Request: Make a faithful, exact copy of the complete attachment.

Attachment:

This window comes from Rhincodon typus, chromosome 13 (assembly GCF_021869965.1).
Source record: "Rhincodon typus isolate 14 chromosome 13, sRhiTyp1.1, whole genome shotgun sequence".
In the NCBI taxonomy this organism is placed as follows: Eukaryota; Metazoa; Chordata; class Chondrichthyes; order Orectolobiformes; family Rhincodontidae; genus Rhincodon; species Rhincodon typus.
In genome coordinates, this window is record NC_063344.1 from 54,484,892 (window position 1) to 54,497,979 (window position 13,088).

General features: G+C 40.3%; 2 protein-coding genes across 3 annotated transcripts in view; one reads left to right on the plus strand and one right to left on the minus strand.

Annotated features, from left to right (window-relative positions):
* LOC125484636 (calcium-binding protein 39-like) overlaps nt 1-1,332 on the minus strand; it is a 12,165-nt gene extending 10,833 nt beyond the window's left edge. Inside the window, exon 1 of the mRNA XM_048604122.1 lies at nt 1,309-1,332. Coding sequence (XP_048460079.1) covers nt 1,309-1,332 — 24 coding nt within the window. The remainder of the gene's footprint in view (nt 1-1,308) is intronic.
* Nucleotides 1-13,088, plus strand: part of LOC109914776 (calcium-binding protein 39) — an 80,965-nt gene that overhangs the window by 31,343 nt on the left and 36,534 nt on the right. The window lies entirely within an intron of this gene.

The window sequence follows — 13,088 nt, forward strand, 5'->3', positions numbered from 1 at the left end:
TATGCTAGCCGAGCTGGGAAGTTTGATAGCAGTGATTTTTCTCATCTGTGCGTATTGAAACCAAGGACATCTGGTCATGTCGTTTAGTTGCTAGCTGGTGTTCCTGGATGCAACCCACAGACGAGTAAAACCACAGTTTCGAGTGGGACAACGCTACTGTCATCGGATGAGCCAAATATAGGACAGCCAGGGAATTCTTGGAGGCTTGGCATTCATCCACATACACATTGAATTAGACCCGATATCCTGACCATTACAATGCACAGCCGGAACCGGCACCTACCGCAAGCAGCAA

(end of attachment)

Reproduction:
This window comes from Rhincodon typus, chromosome 13 (assembly GCF_021869965.1).
Source record: "Rhincodon typus isolate 14 chromosome 13, sRhiTyp1.1, whole genome shotgun sequence".
In the NCBI taxonomy this organism is placed as follows: Eukaryota; Metazoa; Chordata; class Chondrichthyes; order Orectolobiformes; family Rhincodontidae; genus Rhincodon; species Rhincodon typus.
In genome coordinates, this window is record NC_063344.1 from 54,484,892 (window position 1) to 54,497,979 (window position 13,088).

General features: G+C 40.3%; 2 protein-coding genes across 3 annotated transcripts in view; one reads left to right on the plus strand and one right to left on the minus strand.

Annotated features, from left to right (window-relative positions):
* LOC125484636 (calcium-binding protein 39-like) overlaps nt 1-1,332 on the minus strand; it is a 12,165-nt gene extending 10,833 nt beyond the window's left edge. Inside the window, exon 1 of the mRNA XM_048604122.1 lies at nt 1,309-1,332. Coding sequence (XP_048460079.1) covers nt 1,309-1,332 — 24 coding nt within the window. The remainder of the gene's footprint in view (nt 1-1,308) is intronic.
* Nucleotides 1-13,088, plus strand: part of LOC109914776 (calcium-binding protein 39) — an 80,965-nt gene that overhangs the window by 31,343 nt on the left and 36,534 nt on the right. The window lies entirely within an intron of this gene.

The window sequence follows — 13,088 nt, forward strand, 5'->3', positions numbered from 1 at the left end:
TATGCTAGCCGAGCTGGGAAGTTTGATAGCAGTGATTTTTCTCATCTGTGCGTATTGAAACCAAGGACATCTGGTCATGTCGTTTAGTTGCTAGCTGGTGTTCCTGGATGCAACCCACAGACGAGTAAAACCACAGTTTCGAGTGGGACAACGCTACTGTCATCGGATGAGCCAAATATAGGACAGCCAGGGAATTCTTGGAGGCTTGGCATTCATCCACATACACATTGAATTAGACCCGATATCCTGACCATTACAATGCACAGCCGGAACCGGCACCTACCGCAAGCAGCAA